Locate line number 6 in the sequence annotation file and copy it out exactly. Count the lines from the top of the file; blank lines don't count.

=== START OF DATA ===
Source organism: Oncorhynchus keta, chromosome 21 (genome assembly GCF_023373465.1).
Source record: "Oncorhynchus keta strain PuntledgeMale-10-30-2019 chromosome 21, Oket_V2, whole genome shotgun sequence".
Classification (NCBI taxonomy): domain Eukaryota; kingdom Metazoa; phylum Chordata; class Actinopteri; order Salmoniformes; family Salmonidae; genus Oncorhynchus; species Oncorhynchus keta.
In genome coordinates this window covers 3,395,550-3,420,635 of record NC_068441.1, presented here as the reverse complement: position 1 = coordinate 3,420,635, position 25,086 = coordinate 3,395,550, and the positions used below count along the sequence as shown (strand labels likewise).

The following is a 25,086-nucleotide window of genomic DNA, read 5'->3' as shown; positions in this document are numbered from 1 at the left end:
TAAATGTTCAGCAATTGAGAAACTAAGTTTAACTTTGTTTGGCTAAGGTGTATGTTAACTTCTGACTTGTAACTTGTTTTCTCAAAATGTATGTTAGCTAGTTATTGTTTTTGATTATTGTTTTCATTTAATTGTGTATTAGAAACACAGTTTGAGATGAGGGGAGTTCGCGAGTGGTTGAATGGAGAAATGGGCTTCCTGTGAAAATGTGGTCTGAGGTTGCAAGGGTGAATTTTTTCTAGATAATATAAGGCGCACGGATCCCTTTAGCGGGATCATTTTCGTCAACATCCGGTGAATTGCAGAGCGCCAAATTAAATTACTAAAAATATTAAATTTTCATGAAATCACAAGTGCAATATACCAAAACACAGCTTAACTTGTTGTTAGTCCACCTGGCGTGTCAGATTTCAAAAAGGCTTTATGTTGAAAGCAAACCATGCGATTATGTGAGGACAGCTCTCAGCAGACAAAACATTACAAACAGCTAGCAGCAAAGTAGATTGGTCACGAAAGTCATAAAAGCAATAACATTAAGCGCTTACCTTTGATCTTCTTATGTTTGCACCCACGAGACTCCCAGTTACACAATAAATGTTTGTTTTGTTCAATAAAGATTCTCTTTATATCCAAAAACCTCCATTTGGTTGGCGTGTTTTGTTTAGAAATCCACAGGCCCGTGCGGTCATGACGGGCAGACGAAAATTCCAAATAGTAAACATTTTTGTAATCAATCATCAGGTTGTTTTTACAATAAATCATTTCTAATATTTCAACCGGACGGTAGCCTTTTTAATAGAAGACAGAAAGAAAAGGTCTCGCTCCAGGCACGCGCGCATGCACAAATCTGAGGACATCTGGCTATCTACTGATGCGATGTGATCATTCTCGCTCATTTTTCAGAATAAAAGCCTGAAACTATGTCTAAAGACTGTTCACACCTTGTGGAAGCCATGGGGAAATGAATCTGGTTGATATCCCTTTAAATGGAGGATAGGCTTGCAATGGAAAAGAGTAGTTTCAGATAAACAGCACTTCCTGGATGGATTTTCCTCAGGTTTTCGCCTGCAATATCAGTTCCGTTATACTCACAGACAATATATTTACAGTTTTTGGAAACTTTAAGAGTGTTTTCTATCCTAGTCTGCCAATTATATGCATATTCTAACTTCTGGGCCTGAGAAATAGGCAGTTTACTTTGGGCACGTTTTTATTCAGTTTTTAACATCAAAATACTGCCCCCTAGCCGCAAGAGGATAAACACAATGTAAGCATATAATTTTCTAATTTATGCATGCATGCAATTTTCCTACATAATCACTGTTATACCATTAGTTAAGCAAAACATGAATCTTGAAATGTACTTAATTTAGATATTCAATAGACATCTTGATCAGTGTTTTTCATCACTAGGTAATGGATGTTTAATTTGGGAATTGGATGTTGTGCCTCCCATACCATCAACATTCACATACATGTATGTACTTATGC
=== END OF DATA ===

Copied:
TAAATGTTCAGCAATTGAGAAACTAAGTTTAACTTTGTTTGGCTAAGGTGTATGTTAACTTCTGACTTGTAACTTGTTTTCTCAAAATGTATGTTAGCTAGTTATTGTTTTTGATTATTGTTTTCATTTAATTGTGTATTAGAAACACAGTTTGAGATGAGGGGAGTTCGCGAGTGGTTGAATGGAGAAATGGGCTTCCTGTGAAAATGTGGTCTGAGGTTGCAAGGGTGAATTTTTTCTAGATAATATAAGGCGCACGGATCCCTTTAGCGGGATCATTTTCGTCAACATCCGGTGAATTGCAGAGCGCCAAATTAAATTACTAAAAATATTAAATTTTCATGAAATCACAAGTGCAATATACCAAAACACAGCTTAACTTGTTGTTAGTCCACCTGGCGTGTCAGATTTCAAAAAGGCTTTATGTTGAAAGCAAACCATGCGATTATGTGAGGACAGCTCTCAGCAGACAAAACATTACAAACAGCTAGCAGCAAAGTAGATTGGTCACGAAAGTCATAAAAGCAATAACATTAAGCGCTTACCTTTGATCTTCTTATGTTTGCACCCACGAGACTCCCAGTTACACAATAAATGTTTGTTTTGTTCAATAAAGATTCTCTTTATATCCAAAAACCTCCATTTGGTTGGCGTGTTTTGTTTAGAAATCCACAGGCCCGTGCGGTCATGACGGGCAGACGAAAATTCCAAATAGTAAACATTTTTGTAATCAATCATCAGGTTGTTTTTACAATAAATCATTTCTAATATTTCAACCGGACGGTAGCCTTTTTAATAGAAGACAGAAAGAAAAGGTCTCGCTCCAGGCACGCGCGCATGCACAAATCTGAGGACATCTGGCTATCTACTGATGCGATGTGATCATTCTCGCTCATTTTTCAGAATAAAAGCCTGAAACTATGTCTAAAGACTGTTCACACCTTGTGGAAGCCATGGGGAAATGAATCTGGTTGATATCCCTTTAAATGGAGGATAGGCTTGCAATGGAAAAGAGTAGTTTCAGATAAACAGCACTTCCTGGATGGATTTTCCTCAGGTTTTCGCCTGCAATATCAGTTCCGTTATACTCACAGACAATATATTTACAGTTTTTGGAAACTTTAAGAGTGTTTTCTATCCTAGTCTGCCAATTATATGCATATTCTAACTTCTGGGCCTGAGAAATAGGCAGTTTACTTTGGGCACGTTTTTATTCAGTTTTTAACATCAAAATACTGCCCCCTAGCCGCAAGAGGATAAACACAATGTAAGCATATAATTTTCTAATTTATGCATGCATGCAATTTTCCTACATAATCACTGTTATACCATTAGTTAAGCAAAACATGAATCTTGAAATGTACTTAATTTAGATATTCAATAGACATCTTGATCAGTGTTTTTCATCACTAGGTAATGGATGTTTAATTTGGGAATTGGATGTTGTGCCTCCCATACCATCAACATTCACATACATGTATGTACTTATGC